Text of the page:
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School CP - January 1995
Los Angeles Times, 10 January 1995
Conroy files bill to allow the paddling of students
The Orange lawmaker's proposal is designed to undo a 1986 ban on corporal punishment in public schoolsBy Eric Bailey, Times Staff Writer
SACRAMENTO -- He's back.
Orange County Assemblyman Mickey Conroy, who pushed unsuccessfully last year for a law requiring that juvenile graffiti vandals be paddled in court, on Monday introduced a measure to reinstitute corporal punishment in California's public schools.
Conroy's measure, designed to reverse a 1986 ban on corporal punishment in the state's schools, would allow individual districts to craft their own paddling policies. The Republican from Orange said he believes the state "has to get back to the basics when dealing with juvenile offenders and school students who misbehave."
But the measure drew harsh criticism from state educators, who fear that reimposing corporal punishment would be a step backward for California schools.
Susie Lange, a spokeswoman for state Supt. of Public Instruction Delaine Eastin, said the state's top education official feels Conroy's proposal could cause problems.
"She's concerned about other people having the right to physically punish someone else's children," Lange said. "She's especially concerned about teachers having that sort of responsibility, let alone the liability. And she believes there are more constructive ways to discipline kids."
Although a district would not be required to practice paddling, it could draw up guidelines identifying punishable offenses, how the corporal punishment would be administered and what members of a school staff would be authorized to mete out a paddling.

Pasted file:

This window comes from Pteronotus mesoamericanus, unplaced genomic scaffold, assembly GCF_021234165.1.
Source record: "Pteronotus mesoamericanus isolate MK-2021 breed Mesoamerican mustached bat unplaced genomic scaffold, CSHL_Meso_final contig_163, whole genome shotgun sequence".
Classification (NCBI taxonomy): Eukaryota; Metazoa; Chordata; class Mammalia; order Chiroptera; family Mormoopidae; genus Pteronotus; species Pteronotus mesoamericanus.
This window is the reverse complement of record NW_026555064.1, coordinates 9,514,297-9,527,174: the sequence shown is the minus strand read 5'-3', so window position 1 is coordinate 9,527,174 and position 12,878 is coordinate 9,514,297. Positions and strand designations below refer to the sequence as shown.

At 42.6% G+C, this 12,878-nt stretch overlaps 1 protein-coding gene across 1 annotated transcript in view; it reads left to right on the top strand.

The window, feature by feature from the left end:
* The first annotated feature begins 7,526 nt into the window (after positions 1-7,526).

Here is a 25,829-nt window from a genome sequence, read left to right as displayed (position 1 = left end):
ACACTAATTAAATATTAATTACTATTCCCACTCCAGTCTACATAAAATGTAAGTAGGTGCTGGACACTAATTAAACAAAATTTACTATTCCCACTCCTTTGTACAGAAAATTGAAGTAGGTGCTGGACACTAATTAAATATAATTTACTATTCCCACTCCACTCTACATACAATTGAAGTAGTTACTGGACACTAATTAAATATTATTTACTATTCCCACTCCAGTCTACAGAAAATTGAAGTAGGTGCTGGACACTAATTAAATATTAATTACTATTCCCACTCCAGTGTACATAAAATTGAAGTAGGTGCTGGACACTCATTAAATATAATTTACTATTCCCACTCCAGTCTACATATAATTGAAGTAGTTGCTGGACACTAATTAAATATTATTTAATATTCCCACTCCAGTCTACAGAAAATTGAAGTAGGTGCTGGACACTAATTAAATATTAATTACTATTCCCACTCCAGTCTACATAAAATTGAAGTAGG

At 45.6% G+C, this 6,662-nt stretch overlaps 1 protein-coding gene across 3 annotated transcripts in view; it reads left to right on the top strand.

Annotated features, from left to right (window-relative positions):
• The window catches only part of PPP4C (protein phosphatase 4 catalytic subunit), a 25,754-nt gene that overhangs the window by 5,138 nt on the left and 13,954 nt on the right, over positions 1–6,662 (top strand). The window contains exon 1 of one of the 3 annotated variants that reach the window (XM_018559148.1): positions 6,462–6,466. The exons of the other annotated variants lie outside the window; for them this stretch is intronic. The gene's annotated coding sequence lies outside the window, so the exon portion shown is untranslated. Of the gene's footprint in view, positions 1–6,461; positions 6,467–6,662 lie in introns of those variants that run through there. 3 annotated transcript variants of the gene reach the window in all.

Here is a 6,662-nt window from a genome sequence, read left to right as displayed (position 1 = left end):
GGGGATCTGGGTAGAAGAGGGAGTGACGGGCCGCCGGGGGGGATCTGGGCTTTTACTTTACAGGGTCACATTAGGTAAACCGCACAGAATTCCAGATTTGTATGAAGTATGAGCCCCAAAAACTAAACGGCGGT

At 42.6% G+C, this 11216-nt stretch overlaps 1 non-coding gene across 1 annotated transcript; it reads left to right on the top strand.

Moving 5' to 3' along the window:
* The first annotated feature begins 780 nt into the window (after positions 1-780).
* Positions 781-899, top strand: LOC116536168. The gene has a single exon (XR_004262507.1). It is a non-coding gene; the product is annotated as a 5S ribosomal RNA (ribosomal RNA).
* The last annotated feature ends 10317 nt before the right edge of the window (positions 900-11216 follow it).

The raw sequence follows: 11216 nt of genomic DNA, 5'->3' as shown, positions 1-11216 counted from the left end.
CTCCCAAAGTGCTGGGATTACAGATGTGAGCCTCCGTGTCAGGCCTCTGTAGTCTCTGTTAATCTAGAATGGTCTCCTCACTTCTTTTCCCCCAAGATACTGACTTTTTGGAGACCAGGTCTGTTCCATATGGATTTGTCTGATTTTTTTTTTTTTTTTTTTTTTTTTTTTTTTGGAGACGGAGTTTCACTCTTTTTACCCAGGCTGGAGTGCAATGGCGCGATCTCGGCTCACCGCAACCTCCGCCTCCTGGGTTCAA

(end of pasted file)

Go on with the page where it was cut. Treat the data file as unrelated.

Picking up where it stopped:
The measure would require teachers or principals to administer a paddling in the presence of another adult. A pupil's parent would be provided with a written explanation of the reason for the punishment. The measure also would protect the paddler from civil and criminal liability except in the case of excessive force or cruel and unusual punishment.
Conroy said he decided to pursue the measure after receiving several letters from teachers last year, while pushing his previous paddling bill. The teachers suggested that corporal punishment was an excellent deterrent to bad behavior.
Civil libertarians and others have long criticized corporal punishment in schools because there are no due process guarantees that a paddling is being administered for an appropriate reason and such discipline amounts to cruel and unusual punishment.
Conroy captured international headlines last year when he pushed his paddling measure in the wake of the Singapore caning of American Michael Fay. The bill was defeated in the Assembly Ways and Means Committee, but Conroy has already reintroduced it for this year's session.
The assemblyman contends both measures have a better chance for success this year because of the new makeup of the Assembly, which includes 40 Republicans in the 80-member body.
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